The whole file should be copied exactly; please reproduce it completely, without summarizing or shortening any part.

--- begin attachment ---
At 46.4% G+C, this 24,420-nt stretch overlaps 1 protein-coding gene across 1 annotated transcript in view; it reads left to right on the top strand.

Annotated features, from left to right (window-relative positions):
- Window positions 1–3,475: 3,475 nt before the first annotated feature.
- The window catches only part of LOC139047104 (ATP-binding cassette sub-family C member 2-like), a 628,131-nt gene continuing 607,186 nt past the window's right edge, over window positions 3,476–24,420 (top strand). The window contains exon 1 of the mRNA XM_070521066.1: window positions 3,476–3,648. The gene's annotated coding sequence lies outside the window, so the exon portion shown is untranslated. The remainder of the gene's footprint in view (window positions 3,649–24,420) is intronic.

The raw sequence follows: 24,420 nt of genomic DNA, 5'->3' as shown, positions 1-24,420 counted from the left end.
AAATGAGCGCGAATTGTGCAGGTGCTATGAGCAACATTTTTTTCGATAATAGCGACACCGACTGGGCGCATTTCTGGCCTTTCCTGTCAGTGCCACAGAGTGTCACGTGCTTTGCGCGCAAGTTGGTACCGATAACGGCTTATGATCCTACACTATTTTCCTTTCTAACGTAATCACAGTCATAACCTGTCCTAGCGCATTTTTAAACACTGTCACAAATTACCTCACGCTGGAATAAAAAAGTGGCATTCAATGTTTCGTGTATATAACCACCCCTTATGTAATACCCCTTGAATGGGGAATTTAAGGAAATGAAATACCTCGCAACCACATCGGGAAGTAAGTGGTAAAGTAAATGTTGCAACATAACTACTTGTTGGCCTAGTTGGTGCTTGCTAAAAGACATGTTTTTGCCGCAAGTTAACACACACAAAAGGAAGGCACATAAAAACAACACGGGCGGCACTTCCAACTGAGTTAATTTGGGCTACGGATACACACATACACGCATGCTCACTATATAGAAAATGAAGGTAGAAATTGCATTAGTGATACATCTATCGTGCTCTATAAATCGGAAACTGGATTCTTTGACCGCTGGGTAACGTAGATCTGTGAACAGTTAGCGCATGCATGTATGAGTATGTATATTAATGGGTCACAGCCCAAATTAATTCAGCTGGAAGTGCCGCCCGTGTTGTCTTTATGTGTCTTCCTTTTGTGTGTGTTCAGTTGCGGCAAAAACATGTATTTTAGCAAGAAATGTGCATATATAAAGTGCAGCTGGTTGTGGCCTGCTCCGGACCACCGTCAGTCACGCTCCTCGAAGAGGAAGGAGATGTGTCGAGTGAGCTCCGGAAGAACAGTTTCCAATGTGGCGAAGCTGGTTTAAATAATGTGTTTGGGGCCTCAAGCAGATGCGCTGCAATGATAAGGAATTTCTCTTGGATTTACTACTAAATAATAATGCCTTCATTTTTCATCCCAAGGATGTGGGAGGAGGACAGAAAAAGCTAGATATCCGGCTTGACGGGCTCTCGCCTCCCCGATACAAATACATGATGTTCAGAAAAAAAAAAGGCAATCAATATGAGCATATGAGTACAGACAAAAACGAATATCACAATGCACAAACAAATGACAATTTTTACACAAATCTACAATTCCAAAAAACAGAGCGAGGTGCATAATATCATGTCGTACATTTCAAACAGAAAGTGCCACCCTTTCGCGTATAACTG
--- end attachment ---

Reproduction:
At 46.4% G+C, this 24,420-nt stretch overlaps 1 protein-coding gene across 1 annotated transcript in view; it reads left to right on the top strand.

Annotated features, from left to right (window-relative positions):
- Window positions 1–3,475: 3,475 nt before the first annotated feature.
- The window catches only part of LOC139047104 (ATP-binding cassette sub-family C member 2-like), a 628,131-nt gene continuing 607,186 nt past the window's right edge, over window positions 3,476–24,420 (top strand). The window contains exon 1 of the mRNA XM_070521066.1: window positions 3,476–3,648. The gene's annotated coding sequence lies outside the window, so the exon portion shown is untranslated. The remainder of the gene's footprint in view (window positions 3,649–24,420) is intronic.

The raw sequence follows: 24,420 nt of genomic DNA, 5'->3' as shown, positions 1-24,420 counted from the left end.
AAATGAGCGCGAATTGTGCAGGTGCTATGAGCAACATTTTTTTCGATAATAGCGACACCGACTGGGCGCATTTCTGGCCTTTCCTGTCAGTGCCACAGAGTGTCACGTGCTTTGCGCGCAAGTTGGTACCGATAACGGCTTATGATCCTACACTATTTTCCTTTCTAACGTAATCACAGTCATAACCTGTCCTAGCGCATTTTTAAACACTGTCACAAATTACCTCACGCTGGAATAAAAAAGTGGCATTCAATGTTTCGTGTATATAACCACCCCTTATGTAATACCCCTTGAATGGGGAATTTAAGGAAATGAAATACCTCGCAACCACATCGGGAAGTAAGTGGTAAAGTAAATGTTGCAACATAACTACTTGTTGGCCTAGTTGGTGCTTGCTAAAAGACATGTTTTTGCCGCAAGTTAACACACACAAAAGGAAGGCACATAAAAACAACACGGGCGGCACTTCCAACTGAGTTAATTTGGGCTACGGATACACACATACACGCATGCTCACTATATAGAAAATGAAGGTAGAAATTGCATTAGTGATACATCTATCGTGCTCTATAAATCGGAAACTGGATTCTTTGACCGCTGGGTAACGTAGATCTGTGAACAGTTAGCGCATGCATGTATGAGTATGTATATTAATGGGTCACAGCCCAAATTAATTCAGCTGGAAGTGCCGCCCGTGTTGTCTTTATGTGTCTTCCTTTTGTGTGTGTTCAGTTGCGGCAAAAACATGTATTTTAGCAAGAAATGTGCATATATAAAGTGCAGCTGGTTGTGGCCTGCTCCGGACCACCGTCAGTCACGCTCCTCGAAGAGGAAGGAGATGTGTCGAGTGAGCTCCGGAAGAACAGTTTCCAATGTGGCGAAGCTGGTTTAAATAATGTGTTTGGGGCCTCAAGCAGATGCGCTGCAATGATAAGGAATTTCTCTTGGATTTACTACTAAATAATAATGCCTTCATTTTTCATCCCAAGGATGTGGGAGGAGGACAGAAAAAGCTAGATATCCGGCTTGACGGGCTCTCGCCTCCCCGATACAAATACATGATGTTCAGAAAAAAAAAAGGCAATCAATATGAGCATATGAGTACAGACAAAAACGAATATCACAATGCACAAACAAATGACAATTTTTACACAAATCTACAATTCCAAAAAACAGAGCGAGGTGCATAATATCATGTCGTACATTTCAAACAGAAAGTGCCACCCTTTCGCGTATAACTG